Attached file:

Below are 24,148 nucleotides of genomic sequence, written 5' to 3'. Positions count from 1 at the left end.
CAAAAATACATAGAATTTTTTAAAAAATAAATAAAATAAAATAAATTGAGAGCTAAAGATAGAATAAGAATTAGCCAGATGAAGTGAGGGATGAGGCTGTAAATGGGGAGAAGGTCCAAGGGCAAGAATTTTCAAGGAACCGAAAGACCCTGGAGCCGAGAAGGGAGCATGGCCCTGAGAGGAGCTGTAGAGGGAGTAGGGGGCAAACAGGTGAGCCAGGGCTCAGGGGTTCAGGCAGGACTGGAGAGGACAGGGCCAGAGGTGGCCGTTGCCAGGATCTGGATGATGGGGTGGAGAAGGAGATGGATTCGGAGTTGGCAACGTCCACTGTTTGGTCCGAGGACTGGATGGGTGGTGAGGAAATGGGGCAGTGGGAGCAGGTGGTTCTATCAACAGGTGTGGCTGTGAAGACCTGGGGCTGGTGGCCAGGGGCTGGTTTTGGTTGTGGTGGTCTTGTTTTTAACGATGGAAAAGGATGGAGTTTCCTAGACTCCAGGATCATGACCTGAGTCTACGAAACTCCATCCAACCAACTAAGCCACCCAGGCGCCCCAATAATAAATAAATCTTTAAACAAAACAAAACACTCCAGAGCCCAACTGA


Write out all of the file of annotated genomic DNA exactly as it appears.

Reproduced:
Below are 24,148 nucleotides of genomic sequence, written 5' to 3'. Positions count from 1 at the left end.
CAAAAATACATAGAATTTTTTAAAAAATAAATAAAATAAAATAAATTGAGAGCTAAAGATAGAATAAGAATTAGCCAGATGAAGTGAGGGATGAGGCTGTAAATGGGGAGAAGGTCCAAGGGCAAGAATTTTCAAGGAACCGAAAGACCCTGGAGCCGAGAAGGGAGCATGGCCCTGAGAGGAGCTGTAGAGGGAGTAGGGGGCAAACAGGTGAGCCAGGGCTCAGGGGTTCAGGCAGGACTGGAGAGGACAGGGCCAGAGGTGGCCGTTGCCAGGATCTGGATGATGGGGTGGAGAAGGAGATGGATTCGGAGTTGGCAACGTCCACTGTTTGGTCCGAGGACTGGATGGGTGGTGAGGAAATGGGGCAGTGGGAGCAGGTGGTTCTATCAACAGGTGTGGCTGTGAAGACCTGGGGCTGGTGGCCAGGGGCTGGTTTTGGTTGTGGTGGTCTTGTTTTTAACGATGGAAAAGGATGGAGTTTCCTAGACTCCAGGATCATGACCTGAGTCTACGAAACTCCATCCAACCAACTAAGCCACCCAGGCGCCCCAATAATAAATAAATCTTTAAACAAAACAAAACACTCCAGAGCCCAACTGA